Note: I have written an article that covers applying the same routing system that you get in other parts of ASP.NET (namely MVC and Web Forms) in Web Pages sites. You can read it here: More Flexible Routing For ASP.NET Web Pages

A URL is composed of a number of parts. The first is the domain. In the case of my site, that's http://www.mikesdotnetting.com. After that comes a backslash (/) followed by one or more segments, each containing data. There is no limit to the number of segments that a URL can contain. WebMatrix will initially take all the segments and attempt to match them to a file path. If no file is found, WebMatrix will start considering trailing segments to be part of UrlData, and attempts to match the remainder to a physical file. This sounds a little confusing, so an example should help.

Create a site with the following structure:

The site has a folder called 'a', inside of which is another folder called 'a', inside of which is a third folder called 'a'. Inside of each folder (including the root folder), there is a file called 'a.cshtml'. Each file contains a paragraph describing its location. For example, the file in the root folder contains this markup:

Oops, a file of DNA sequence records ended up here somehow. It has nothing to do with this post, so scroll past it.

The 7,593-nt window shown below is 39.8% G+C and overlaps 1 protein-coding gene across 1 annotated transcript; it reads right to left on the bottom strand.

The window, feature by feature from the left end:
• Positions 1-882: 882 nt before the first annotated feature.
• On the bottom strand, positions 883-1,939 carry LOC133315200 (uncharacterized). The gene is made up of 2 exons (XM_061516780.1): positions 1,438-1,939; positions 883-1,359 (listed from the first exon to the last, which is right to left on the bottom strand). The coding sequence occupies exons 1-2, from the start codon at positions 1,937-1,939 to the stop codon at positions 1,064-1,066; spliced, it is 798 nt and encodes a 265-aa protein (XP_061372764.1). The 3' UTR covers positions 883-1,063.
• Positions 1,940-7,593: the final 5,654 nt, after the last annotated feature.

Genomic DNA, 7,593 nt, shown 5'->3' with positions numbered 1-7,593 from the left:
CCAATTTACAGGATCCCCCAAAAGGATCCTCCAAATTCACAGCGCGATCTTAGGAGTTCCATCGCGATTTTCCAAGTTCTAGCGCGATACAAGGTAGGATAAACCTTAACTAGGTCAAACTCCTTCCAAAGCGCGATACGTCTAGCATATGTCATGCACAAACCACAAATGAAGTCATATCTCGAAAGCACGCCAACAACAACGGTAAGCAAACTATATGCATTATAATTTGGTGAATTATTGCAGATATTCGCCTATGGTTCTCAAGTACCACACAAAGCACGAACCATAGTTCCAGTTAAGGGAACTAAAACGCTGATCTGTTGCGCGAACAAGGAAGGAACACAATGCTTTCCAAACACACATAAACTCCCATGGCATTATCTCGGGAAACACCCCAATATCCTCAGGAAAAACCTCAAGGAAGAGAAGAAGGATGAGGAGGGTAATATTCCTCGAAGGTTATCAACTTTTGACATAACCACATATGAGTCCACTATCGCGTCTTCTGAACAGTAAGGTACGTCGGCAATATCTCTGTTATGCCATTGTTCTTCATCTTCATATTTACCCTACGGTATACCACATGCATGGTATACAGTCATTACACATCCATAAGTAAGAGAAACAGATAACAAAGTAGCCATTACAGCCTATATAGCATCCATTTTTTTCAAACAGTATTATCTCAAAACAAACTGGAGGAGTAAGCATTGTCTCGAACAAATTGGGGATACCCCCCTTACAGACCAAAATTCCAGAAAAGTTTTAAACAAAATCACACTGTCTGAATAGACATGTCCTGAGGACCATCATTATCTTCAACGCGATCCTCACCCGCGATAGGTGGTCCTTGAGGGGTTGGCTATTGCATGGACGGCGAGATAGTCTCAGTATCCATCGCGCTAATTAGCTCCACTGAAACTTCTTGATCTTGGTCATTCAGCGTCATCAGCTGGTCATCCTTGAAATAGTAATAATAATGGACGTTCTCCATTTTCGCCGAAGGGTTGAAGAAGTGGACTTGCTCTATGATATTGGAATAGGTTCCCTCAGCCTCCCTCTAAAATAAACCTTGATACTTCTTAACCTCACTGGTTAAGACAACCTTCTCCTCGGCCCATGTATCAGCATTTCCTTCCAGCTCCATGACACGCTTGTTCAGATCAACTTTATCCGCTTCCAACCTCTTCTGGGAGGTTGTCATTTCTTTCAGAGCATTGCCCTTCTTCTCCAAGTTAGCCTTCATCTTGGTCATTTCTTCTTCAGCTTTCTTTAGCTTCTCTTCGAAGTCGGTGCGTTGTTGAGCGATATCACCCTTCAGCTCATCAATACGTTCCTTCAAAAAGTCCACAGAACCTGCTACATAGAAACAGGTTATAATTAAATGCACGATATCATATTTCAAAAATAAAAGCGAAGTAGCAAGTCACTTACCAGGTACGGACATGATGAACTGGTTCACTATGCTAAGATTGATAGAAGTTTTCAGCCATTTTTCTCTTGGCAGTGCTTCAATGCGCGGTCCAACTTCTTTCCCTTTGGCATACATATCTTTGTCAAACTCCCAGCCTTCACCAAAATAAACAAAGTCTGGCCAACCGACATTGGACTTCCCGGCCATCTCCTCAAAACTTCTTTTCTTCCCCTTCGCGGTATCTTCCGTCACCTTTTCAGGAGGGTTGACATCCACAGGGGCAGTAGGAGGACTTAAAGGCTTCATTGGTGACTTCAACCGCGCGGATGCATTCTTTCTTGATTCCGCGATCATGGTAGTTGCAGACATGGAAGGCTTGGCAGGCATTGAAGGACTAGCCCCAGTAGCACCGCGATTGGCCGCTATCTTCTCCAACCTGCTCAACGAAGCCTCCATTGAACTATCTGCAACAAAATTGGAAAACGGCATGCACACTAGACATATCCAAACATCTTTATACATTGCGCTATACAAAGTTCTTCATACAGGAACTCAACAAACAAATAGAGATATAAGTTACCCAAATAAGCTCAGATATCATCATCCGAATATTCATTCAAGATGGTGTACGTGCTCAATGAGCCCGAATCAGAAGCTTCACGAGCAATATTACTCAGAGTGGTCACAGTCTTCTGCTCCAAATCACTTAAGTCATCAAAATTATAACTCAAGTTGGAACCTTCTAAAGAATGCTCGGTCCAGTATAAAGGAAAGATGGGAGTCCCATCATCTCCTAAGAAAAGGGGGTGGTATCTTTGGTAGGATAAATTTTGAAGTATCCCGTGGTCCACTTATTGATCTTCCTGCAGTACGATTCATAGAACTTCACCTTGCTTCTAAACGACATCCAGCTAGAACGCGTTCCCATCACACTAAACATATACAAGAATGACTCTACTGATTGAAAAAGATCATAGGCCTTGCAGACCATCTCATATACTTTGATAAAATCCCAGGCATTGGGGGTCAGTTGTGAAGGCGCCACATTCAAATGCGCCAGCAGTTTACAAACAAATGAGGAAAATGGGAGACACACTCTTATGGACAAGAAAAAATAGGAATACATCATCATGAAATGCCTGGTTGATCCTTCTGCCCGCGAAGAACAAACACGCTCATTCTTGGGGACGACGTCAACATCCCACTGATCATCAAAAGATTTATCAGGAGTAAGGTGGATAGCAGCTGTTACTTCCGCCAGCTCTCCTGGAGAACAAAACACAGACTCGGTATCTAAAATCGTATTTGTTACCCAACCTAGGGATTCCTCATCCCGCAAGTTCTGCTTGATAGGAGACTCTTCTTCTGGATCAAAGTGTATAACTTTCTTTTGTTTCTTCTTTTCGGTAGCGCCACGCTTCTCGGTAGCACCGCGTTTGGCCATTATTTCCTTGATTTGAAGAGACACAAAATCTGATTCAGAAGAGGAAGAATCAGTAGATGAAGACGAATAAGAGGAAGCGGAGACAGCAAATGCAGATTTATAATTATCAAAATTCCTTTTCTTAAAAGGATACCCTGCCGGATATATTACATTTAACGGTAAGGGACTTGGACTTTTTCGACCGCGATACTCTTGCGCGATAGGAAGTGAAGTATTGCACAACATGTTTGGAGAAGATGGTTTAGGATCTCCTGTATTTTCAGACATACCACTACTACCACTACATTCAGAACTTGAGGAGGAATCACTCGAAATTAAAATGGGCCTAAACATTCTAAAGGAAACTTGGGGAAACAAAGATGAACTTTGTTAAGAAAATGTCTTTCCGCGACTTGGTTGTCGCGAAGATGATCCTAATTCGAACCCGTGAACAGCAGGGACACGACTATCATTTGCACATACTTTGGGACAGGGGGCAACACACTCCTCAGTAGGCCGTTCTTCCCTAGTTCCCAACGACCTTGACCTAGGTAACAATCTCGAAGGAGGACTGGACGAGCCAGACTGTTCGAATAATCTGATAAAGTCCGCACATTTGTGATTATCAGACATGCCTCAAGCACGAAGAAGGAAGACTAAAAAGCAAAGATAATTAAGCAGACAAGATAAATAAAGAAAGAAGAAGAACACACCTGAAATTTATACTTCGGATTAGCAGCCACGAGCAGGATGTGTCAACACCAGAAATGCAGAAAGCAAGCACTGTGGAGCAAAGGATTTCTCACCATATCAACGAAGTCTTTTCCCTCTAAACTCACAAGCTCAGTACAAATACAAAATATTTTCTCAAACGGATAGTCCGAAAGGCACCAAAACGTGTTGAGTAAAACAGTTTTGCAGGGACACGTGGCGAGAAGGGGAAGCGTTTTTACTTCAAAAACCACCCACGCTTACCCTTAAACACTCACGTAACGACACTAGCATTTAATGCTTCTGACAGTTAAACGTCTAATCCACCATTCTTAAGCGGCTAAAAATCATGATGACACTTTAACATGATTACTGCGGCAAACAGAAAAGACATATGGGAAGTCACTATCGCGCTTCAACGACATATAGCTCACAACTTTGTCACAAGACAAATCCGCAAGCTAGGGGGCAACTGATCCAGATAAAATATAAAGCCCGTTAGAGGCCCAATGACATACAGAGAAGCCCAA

<p>Page A in Root folder</p>

The file in the third level folder contains this markup:

<p>File A in Folder A in Folder A in Folder A</p>

If you select this file in WebMatrix and click the Run button, the resulting URL in your browser should look something like this (although your port number will very likely be different):


That's what you would expect to have to request in order to run that particular page. Now remove the ".cshtml" from the URL so that it becomes http://localhost:6324/a/a/a/a. Request this new URL, and you should get the same page - File A in Folder A in Folder A in Folder A. the Web Pages framework looks at all the segments, and attempts to turn it into a path:

In this case, it's looking for a file named 'a' three folders deep from the root, with all three folders named 'a'. If you remove the last 'a' and make another request (http://localhost:6324/a/a/a), you should get the file named 'a' two folders deep. Now change the last letter in the URL to a 'b': http://localhost:6324/a/a/b. You should get a.cshtml in the first level folder named 'a'. But what happened to the 'b' on the end of the URL? Web Pages couldn't find a file named 'b' in the second level folder, so it assumed that 'b' is UrlData, and looked to match the remaining segments to a file path. If no matches are found during the search for files, Web Pages will attempt to locate a default document instead. The two default documents which work are default.cshtml and index.cshtml in that order. However, this search is performed once, and assumes that the URL is entirely a file path, and contains no UrlData.